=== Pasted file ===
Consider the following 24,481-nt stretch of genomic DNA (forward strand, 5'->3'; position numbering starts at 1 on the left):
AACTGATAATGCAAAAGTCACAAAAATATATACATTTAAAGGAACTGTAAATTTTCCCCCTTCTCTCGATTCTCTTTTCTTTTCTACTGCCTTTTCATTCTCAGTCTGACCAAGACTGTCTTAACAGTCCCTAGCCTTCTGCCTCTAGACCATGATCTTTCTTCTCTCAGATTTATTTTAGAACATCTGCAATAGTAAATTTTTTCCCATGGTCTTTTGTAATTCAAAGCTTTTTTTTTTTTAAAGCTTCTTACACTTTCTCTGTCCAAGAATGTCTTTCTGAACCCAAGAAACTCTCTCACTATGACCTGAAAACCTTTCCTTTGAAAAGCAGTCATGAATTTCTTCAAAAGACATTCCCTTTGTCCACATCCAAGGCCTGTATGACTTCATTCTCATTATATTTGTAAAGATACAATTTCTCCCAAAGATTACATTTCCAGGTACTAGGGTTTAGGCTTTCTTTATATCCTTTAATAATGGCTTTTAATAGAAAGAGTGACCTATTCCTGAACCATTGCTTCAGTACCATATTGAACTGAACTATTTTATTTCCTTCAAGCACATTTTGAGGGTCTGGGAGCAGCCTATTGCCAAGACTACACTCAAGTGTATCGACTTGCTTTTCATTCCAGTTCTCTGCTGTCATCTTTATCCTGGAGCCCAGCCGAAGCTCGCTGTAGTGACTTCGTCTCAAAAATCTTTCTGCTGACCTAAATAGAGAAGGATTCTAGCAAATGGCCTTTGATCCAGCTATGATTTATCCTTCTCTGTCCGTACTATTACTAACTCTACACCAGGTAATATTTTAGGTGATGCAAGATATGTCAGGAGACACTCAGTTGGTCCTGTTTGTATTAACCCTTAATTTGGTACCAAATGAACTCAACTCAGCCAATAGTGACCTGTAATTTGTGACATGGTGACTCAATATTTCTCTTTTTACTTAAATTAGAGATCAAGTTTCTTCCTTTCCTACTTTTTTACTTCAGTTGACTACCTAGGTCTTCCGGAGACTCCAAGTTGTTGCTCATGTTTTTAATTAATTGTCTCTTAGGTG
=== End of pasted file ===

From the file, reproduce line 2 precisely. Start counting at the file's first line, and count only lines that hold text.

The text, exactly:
AACTGATAATGCAAAAGTCACAAAAATATATACATTTAAAGGAACTGTAAATTTTCCCCCTTCTCTCGATTCTCTTTTCTTTTCTACTGCCTTTTCATTCTCAGTCTGACCAAGACTGTCTTAACAGTCCCTAGCCTTCTGCCTCTAGACCATGATCTTTCTTCTCTCAGATTTATTTTAGAACATCTGCAATAGTAAATTTTTTCCCATGGTCTTTTGTAATTCAAAGCTTTTTTTTTTTTAAAGCTTCTTACACTTTCTCTGTCCAAGAATGTCTTTCTGAACCCAAGAAACTCTCTCACTATGACCTGAAAACCTTTCCTTTGAAAAGCAGTCATGAATTTCTTCAAAAGACATTCCCTTTGTCCACATCCAAGGCCTGTATGACTTCATTCTCATTATATTTGTAAAGATACAATTTCTCCCAAAGATTACATTTCCAGGTACTAGGGTTTAGGCTTTCTTTATATCCTTTAATAATGGCTTTTAATAGAAAGAGTGACCTATTCCTGAACCATTGCTTCAGTACCATATTGAACTGAACTATTTTATTTCCTTCAAGCACATTTTGAGGGTCTGGGAGCAGCCTATTGCCAAGACTACACTCAAGTGTATCGACTTGCTTTTCATTCCAGTTCTCTGCTGTCATCTTTATCCTGGAGCCCAGCCGAAGCTCGCTGTAGTGACTTCGTCTCAAAAATCTTTCTGCTGACCTAAATAGAGAAGGATTCTAGCAAATGGCCTTTGATCCAGCTATGATTTATCCTTCTCTGTCCGTACTATTACTAACTCTACACCAGGTAATATTTTAGGTGATGCAAGATATGTCAGGAGACACTCAGTTGGTCCTGTTTGTATTAACCCTTAATTTGGTACCAAATGAACTCAACTCAGCCAATAGTGACCTGTAATTTGTGACATGGTGACTCAATATTTCTCTTTTTACTTAAATTAGAGATCAAGTTTCTTCCTTTCCTACTTTTTTACTTCAGTTGACTACCTAGGTCTTCCGGAGACTCCAAGTTGTTGCTCATGTTTTTAATTAATTGTCTCTTAGGTG